Wednesday, 16 August 2017

Clichés to Avoid: Orbs and Tears

“Tears rolled down her face” is a sentence I’ve come across more than a few times in the work of beginning writers. While it’s more descriptive than “She cried,” there’s a lot more to crying than tears, rolling or otherwise.

Photo by Man Ray: Tears


Of Orbs and Eyeballs


But before we get to tears, let’s talk about orbs. Orbs, which means “spheres,” is sometimes used instead of eyes, often accompanied by a colourful descriptor, as in “emerald orbs.” It’s true, eyeballs are spherical, but you’re not likely to notice unless they’ve been taken out of their sockets. Orbs makes me think of crystal balls and marbles; I’ve never looked into someone’s eyes and thought, “Ah, so spherical!” Unless you’re describing the eyeball manufacturer in Blade Runner, steer clear of orbs. It’s almost invariably a sign of bad writing.

Close-up of eyeball from Blade Runner
From Blade Runner: the only circumstances under which it’s acceptable to refer to eyes as “orbs”

In the same way that eyes is better than orbs, green is always an improvement over emerald or jade. (And for the love of all that is holy, stay away from cerulean—it’s a cliché of clichés.) Have you ever actually seen eyes that look like emeralds? Were they cold and hard? Multi-faceted? Most of the time, we don’t notice people’s eye colour beyond a vague impression of dark or light. Unless you’re gazing into someone’s eyes, you’re far more likely to notice things like expression and movement: smiling, squinting, bulging, darting, glinting, shifty, wide, and so on.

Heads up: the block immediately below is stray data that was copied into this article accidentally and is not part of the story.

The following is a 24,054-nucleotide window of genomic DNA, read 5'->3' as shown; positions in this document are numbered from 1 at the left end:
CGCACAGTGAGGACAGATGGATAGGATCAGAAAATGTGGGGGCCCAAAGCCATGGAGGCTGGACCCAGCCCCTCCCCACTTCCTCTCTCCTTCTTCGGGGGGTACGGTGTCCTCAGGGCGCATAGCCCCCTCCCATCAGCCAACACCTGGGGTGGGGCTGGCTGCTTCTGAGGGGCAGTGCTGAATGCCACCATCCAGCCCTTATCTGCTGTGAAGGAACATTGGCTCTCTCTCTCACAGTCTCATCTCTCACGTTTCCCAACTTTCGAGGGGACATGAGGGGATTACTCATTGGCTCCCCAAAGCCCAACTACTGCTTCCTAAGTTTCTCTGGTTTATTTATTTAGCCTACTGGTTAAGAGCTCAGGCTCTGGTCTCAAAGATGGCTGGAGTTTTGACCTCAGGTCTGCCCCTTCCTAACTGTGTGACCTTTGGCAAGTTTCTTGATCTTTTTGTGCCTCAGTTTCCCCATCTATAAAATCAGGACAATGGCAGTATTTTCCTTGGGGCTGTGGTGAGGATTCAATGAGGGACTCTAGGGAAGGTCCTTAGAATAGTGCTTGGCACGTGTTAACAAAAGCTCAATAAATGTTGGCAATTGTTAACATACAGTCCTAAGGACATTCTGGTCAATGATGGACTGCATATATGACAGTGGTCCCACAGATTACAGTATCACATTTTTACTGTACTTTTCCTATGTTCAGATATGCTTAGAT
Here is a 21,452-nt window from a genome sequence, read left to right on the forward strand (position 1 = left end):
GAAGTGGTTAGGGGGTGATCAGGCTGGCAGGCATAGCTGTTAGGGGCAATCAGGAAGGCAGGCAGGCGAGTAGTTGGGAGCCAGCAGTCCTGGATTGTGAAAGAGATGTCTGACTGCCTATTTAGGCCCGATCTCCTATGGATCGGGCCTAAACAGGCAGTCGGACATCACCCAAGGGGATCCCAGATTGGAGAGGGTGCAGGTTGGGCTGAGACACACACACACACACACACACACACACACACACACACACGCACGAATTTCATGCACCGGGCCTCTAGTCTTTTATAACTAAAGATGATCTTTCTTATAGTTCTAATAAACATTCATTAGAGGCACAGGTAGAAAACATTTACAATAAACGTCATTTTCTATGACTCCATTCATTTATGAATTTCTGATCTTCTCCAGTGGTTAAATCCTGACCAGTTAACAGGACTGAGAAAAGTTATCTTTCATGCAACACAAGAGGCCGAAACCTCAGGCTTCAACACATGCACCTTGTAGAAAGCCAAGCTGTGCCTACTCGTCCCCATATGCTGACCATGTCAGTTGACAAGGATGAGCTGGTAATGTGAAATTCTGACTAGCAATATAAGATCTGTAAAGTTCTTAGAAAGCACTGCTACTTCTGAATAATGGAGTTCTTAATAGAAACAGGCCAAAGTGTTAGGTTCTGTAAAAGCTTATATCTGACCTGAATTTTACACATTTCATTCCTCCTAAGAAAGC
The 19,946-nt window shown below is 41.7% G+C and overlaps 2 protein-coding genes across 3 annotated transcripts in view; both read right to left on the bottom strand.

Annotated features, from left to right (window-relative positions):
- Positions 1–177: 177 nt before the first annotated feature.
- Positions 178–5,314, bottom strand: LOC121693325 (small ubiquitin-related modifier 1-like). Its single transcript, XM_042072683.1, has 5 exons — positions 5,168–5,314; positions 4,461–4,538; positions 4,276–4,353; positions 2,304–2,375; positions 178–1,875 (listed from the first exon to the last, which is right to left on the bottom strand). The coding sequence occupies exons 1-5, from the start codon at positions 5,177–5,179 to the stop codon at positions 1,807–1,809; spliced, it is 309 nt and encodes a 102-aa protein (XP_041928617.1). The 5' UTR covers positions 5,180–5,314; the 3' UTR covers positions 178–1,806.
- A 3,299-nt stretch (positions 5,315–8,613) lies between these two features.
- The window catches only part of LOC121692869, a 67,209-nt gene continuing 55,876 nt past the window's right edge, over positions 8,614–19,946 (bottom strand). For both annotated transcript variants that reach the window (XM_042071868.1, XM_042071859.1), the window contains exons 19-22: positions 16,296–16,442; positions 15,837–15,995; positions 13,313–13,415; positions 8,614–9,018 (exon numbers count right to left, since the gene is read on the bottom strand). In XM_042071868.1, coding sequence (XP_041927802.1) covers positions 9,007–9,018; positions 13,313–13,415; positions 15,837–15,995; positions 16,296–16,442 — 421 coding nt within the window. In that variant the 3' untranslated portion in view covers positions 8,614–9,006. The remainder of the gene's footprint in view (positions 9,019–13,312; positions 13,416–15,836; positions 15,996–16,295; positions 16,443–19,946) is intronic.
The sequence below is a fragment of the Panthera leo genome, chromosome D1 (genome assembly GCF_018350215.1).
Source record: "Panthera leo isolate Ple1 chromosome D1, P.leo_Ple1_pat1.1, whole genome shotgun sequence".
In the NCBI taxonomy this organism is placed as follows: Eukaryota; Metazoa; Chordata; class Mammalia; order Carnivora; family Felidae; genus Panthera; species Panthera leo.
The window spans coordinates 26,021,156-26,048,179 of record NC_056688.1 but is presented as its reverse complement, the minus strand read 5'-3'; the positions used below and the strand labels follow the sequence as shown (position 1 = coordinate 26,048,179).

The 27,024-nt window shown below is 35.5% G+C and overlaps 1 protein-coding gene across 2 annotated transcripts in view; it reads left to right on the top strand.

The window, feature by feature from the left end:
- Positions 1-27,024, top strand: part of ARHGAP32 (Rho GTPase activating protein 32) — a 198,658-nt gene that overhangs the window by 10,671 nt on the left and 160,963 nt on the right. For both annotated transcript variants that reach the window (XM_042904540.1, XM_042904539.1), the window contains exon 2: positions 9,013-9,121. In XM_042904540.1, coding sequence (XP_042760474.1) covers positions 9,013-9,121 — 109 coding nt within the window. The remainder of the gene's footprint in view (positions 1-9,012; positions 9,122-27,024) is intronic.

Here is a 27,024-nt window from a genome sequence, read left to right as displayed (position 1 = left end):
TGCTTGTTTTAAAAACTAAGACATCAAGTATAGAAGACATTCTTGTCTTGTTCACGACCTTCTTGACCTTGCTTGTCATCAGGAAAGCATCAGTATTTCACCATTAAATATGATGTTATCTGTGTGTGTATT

Weeping 101


Before the tears start rolling, people usually go through a few opening stages. If you’re writing from the crying character’s point of view, they might first feel a pressure or prickling behind their eyes. Their throat might tighten or their nose start to run. Water will probably fill their eyes, obscuring their vision, before it spills over their lower eyelids and eyelashes, often following a blink. Another character watching them might notice their red eyes and nose (if their skin is pale enough for it to show) before the wetness on their cheeks.

There are as many ways to cry as there are people to do it. Is your character a stoic type? They may blink rapidly, clench their jaw, look away, or swipe a hand brusquely across their face and pretend they just had something in their eye. In Pride and Prejudice, Lizzy is careful to put her handkerchief over her face before giving way to unrestrained crying. On the other hand, a character might be beyond caring what others think, letting the tears and snot slide down their face and drip off their chin without trying to wipe them away. Or maybe creating a scene is what they’re all about, like a toddler howling during a tantrum, or a bereaved mother wailing at a funeral.

Indeed, the noise of crying is often more noticeable than the tears. Sobs can be loud or muffled by a pillow, hands, or someone’s shoulder. And crying doesn’t just happen in the face: shoulders slump in despair, limbs go limp. A person might collapse—onto the ground or a couch or a bed—or they might vent their feelings by punching or kicking something (or someone). People sniffle and blow their noses, unobtrusively or messily. And it might all wind down with hiccups or deep, shuddering breaths.

Illustration of weeping woman from 1844
A crying person might collapse onto a grave if one is handy.

To say that tears roll down a character’s cheeks isn’t really saying much. This is a chance to tell your readers more about the character and their circumstances. How they cry can show us their personality, culture, location, depth of feeling, and personal history. That’s a lot to pack into a few tears.




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